The tear my Kitty sheds is due; . But thongh, dear youth, thou shouldst be For seldom shall she hear a tale dragged

So sad, so tender, and so true.

vice of the Young Chevalier, who were hanged, drawn, and quartered, on Kennington Common in 1746. The incident occurred as described in the ballad. A pardon was expected, and Dawson was to have been married the same day. The young lady followed him to the scaffold. She got near enough,' as stated in a letter written at the time, 'to see the fire kindled which was to consume that heart which she knew was so much devoted to her, and all the other dreadful preparations for his fate. without being guilty of any of those extravagances which her friends had apprehended. But when all was over, and that she found he was no more, she drew her head back into the cach, and crying out: "My dear, I follow thee- I follow thee! Sweet Jesus, receive both our souls together." fell on the neck of her companion, and expired the very inoment she was peaking.'

Written at an Inn at Henley.
To thee, fair Freedom, I retire

Freedom I love, and form I hate,
From flattery, cards, and dice, and din; And choose my lodgings at an inn.
Nor art thou found in mansions higher
Than the low cot or humble inn,

Here, waiter ! take my sordid ore,

Which lackeys else might hope to win ; "T19 here with boundless power I reign, It buys what courts bave not in store, And every health which I begin

It buys me freedom at an inu.
Converts dull port to bright champagne ;
Such freedoin crowns it at an inn. Whoe'er has travelled life's dull round,

Where'er his stages may have been,
I fly from pomp, I fly from plate,

May sigh to think he still has found I fly froin falsehood's specious grin: The warmest welcome at an iun.

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DAVID MALLET. DAVID MALLET, author of some beautiful ballad stanzas, and some florid unimpassioned poems in blank verse, was a successful but un. principled literary adventurer. He praised and courted Pope while living, and, after experiencing his kindness, traduced his memory when dead. He earned a disgraceful pension by contributing to the death of a brave naval officer, Admiral Byng, who fell a victim to the clamour of faction; and by various other acts of his life, he evinced that self-aggrandisement was his only steady and ruling passion. When Johnson, therefore, states that Niallet was the only Scot whom Scotchmen did not commend, he pays a compliment to the virtue and integrity of the natives of Scotland. The original name of the poet was Malloch, When the clan Macgregor was abolished by an act of the privy-council in 1603, and subsequently by acts of parliament, some of the clansmen took this name of Malloch, of which two Gaelic etymologies have been given. One derives it from Mala, a brow or eyebrow, and another from Mallaich, the cursed or accursed. Mallet's father is said to have kept an inn at Crieff, in Perthshire; but & recent editor of the poet,* upon grounds not merely plausible but very probable, believes him to have been the son of parents of a less humble condition of lite--a family of Mallochs setiled upon the farm of Dunruchun, near Muthill, Perthshire, the bead of which family was one of three on the great estates of Perth who rode on saddles, that being a dignity not permitted or too costly for others.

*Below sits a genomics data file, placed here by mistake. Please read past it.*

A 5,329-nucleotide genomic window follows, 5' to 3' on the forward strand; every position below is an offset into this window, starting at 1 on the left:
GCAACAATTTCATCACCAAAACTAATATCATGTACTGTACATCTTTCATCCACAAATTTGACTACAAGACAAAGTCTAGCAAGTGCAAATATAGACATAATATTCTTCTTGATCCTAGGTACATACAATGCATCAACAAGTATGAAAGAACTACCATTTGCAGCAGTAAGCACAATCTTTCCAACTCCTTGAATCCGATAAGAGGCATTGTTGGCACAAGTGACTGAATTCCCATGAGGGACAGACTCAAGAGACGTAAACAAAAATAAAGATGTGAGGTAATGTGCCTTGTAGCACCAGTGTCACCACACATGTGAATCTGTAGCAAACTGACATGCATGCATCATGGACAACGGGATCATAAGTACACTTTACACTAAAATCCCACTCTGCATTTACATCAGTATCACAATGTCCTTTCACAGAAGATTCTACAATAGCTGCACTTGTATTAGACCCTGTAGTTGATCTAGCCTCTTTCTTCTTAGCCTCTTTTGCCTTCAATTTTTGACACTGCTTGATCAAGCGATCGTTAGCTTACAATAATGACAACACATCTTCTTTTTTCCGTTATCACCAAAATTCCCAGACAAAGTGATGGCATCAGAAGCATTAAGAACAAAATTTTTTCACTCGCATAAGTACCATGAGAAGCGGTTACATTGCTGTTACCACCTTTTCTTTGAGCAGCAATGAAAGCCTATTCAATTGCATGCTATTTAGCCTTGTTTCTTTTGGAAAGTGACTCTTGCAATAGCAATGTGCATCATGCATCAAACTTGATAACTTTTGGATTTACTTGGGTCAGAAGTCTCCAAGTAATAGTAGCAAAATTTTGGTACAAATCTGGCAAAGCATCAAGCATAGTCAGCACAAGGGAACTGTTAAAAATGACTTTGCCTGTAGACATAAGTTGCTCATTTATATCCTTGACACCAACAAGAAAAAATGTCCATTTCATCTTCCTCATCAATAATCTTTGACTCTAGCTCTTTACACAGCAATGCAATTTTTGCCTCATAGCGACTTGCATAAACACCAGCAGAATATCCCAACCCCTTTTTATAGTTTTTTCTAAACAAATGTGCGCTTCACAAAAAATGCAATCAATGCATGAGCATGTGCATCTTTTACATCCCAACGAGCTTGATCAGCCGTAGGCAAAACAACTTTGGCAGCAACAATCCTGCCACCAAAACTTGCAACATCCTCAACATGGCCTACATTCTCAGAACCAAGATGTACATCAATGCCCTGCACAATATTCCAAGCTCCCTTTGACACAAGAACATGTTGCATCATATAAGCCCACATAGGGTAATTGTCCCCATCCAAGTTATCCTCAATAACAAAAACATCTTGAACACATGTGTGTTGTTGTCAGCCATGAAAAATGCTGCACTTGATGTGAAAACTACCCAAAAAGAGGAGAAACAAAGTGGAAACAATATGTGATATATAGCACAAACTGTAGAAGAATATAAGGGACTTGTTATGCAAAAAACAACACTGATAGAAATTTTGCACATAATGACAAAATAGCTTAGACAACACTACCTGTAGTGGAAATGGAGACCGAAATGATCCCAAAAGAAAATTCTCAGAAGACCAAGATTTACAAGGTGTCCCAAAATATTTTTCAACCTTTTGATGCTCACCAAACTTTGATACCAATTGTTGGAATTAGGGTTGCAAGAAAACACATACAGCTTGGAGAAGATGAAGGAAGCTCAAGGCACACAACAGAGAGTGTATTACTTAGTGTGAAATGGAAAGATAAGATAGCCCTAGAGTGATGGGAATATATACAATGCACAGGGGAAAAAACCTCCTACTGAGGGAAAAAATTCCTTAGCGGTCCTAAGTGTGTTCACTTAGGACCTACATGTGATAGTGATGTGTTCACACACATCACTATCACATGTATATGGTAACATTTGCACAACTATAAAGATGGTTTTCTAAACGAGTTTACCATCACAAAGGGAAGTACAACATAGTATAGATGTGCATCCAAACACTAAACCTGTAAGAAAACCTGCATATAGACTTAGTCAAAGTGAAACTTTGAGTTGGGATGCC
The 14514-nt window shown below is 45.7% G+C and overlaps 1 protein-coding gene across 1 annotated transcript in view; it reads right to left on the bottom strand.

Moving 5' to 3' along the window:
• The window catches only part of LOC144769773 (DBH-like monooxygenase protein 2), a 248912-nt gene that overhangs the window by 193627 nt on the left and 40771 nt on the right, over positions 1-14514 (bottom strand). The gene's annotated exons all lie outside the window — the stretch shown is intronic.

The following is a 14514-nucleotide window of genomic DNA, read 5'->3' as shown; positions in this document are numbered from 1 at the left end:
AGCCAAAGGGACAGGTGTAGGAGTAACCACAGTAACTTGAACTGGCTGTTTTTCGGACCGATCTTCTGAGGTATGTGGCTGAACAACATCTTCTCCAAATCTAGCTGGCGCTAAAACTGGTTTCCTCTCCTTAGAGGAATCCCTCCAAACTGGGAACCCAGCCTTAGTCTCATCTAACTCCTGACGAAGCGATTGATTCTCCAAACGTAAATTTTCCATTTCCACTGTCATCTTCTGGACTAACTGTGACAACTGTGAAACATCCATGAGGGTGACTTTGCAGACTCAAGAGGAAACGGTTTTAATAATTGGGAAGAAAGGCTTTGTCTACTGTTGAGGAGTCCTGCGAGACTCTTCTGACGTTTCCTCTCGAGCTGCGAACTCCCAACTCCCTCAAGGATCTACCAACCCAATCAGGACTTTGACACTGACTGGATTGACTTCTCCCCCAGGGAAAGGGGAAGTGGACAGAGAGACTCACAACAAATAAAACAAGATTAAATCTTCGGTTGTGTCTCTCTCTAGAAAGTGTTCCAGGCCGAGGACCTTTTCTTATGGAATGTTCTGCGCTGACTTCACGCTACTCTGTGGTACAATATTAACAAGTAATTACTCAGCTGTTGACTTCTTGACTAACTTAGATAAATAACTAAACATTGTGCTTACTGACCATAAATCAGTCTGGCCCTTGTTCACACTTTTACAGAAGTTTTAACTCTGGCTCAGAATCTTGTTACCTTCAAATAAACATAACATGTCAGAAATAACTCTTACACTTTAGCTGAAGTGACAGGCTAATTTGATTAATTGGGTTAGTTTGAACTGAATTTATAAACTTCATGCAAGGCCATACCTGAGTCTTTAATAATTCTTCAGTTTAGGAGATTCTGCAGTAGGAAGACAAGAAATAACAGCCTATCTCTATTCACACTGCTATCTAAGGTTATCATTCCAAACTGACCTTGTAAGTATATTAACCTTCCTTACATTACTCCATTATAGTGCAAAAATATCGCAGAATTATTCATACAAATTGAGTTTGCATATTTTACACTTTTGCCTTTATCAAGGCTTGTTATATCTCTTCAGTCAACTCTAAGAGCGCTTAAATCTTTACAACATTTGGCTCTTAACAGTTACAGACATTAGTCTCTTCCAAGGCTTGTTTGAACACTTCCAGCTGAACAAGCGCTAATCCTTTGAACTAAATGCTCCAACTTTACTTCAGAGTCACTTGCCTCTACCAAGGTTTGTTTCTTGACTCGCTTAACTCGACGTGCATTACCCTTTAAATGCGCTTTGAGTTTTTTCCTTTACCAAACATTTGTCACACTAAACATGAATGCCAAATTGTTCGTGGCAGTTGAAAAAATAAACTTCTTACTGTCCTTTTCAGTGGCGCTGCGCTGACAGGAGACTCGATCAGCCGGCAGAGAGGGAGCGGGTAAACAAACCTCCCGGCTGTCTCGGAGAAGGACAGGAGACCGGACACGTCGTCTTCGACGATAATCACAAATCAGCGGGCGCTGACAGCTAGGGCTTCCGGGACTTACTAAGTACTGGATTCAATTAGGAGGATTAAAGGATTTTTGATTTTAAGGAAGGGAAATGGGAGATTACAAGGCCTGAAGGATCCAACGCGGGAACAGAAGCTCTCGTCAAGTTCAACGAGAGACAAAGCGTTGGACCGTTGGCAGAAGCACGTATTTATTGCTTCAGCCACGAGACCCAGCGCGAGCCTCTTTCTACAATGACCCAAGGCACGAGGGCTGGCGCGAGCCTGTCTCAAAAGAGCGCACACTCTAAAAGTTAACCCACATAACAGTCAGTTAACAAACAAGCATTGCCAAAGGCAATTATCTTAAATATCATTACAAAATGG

The Dunruchan Mallochs were concerned in the rebellions of 1715 and 1745, and sunk to poverty. David is first found in the situation of janitor of the High School of Edinburgı-a menial oflice rarely given to one so young as Mallet, who was then not more than fifteen or sixteen. He held the office for half a year, his full salary being ten pounds Scots, or 16s. 8d. This was in 1718. He then studied for a time under Professor Ker of Aberdeen, to whose kindness he was much indebted, and he was afterwards received, though without salary, as tutor in the family of Mr. Home of Dreghorn, near Edinburgh. He

* Ballads and Songs by David Mallet. Edited by Dr. Dinsdalo, 1857.